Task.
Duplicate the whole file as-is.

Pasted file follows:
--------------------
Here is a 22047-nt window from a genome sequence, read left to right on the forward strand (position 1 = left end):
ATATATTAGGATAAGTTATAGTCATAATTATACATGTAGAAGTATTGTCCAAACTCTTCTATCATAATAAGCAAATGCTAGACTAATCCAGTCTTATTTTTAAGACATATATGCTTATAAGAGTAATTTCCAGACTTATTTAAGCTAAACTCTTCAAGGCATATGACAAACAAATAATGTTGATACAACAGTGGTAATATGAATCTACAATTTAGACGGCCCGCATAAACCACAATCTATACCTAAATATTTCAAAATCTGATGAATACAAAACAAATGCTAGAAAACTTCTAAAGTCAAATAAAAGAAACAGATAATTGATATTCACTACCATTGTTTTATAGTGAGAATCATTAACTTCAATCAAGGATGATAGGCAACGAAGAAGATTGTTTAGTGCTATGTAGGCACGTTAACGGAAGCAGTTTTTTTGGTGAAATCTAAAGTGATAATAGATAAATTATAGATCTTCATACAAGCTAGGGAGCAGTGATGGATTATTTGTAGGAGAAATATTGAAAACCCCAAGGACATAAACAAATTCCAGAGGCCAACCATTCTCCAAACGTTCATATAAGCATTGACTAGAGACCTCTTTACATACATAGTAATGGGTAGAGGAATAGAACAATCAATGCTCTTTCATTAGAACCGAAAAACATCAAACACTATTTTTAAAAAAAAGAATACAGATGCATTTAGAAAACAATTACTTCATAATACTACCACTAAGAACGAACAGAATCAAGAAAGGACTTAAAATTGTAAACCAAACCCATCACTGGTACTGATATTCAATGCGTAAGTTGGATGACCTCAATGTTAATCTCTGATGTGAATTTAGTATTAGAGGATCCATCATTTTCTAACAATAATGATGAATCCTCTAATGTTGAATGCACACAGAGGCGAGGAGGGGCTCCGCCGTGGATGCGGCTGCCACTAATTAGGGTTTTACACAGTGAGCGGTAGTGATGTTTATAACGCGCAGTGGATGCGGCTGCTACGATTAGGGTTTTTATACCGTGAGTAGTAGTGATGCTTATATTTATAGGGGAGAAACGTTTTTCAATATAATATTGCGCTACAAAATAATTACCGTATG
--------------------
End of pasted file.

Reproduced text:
Here is a 22047-nt window from a genome sequence, read left to right on the forward strand (position 1 = left end):
ATATATTAGGATAAGTTATAGTCATAATTATACATGTAGAAGTATTGTCCAAACTCTTCTATCATAATAAGCAAATGCTAGACTAATCCAGTCTTATTTTTAAGACATATATGCTTATAAGAGTAATTTCCAGACTTATTTAAGCTAAACTCTTCAAGGCATATGACAAACAAATAATGTTGATACAACAGTGGTAATATGAATCTACAATTTAGACGGCCCGCATAAACCACAATCTATACCTAAATATTTCAAAATCTGATGAATACAAAACAAATGCTAGAAAACTTCTAAAGTCAAATAAAAGAAACAGATAATTGATATTCACTACCATTGTTTTATAGTGAGAATCATTAACTTCAATCAAGGATGATAGGCAACGAAGAAGATTGTTTAGTGCTATGTAGGCACGTTAACGGAAGCAGTTTTTTTGGTGAAATCTAAAGTGATAATAGATAAATTATAGATCTTCATACAAGCTAGGGAGCAGTGATGGATTATTTGTAGGAGAAATATTGAAAACCCCAAGGACATAAACAAATTCCAGAGGCCAACCATTCTCCAAACGTTCATATAAGCATTGACTAGAGACCTCTTTACATACATAGTAATGGGTAGAGGAATAGAACAATCAATGCTCTTTCATTAGAACCGAAAAACATCAAACACTATTTTTAAAAAAAAGAATACAGATGCATTTAGAAAACAATTACTTCATAATACTACCACTAAGAACGAACAGAATCAAGAAAGGACTTAAAATTGTAAACCAAACCCATCACTGGTACTGATATTCAATGCGTAAGTTGGATGACCTCAATGTTAATCTCTGATGTGAATTTAGTATTAGAGGATCCATCATTTTCTAACAATAATGATGAATCCTCTAATGTTGAATGCACACAGAGGCGAGGAGGGGCTCCGCCGTGGATGCGGCTGCCACTAATTAGGGTTTTACACAGTGAGCGGTAGTGATGTTTATAACGCGCAGTGGATGCGGCTGCTACGATTAGGGTTTTTATACCGTGAGTAGTAGTGATGCTTATATTTATAGGGGAGAAACGTTTTTCAATATAATATTGCGCTACAAAATAATTACCGTATG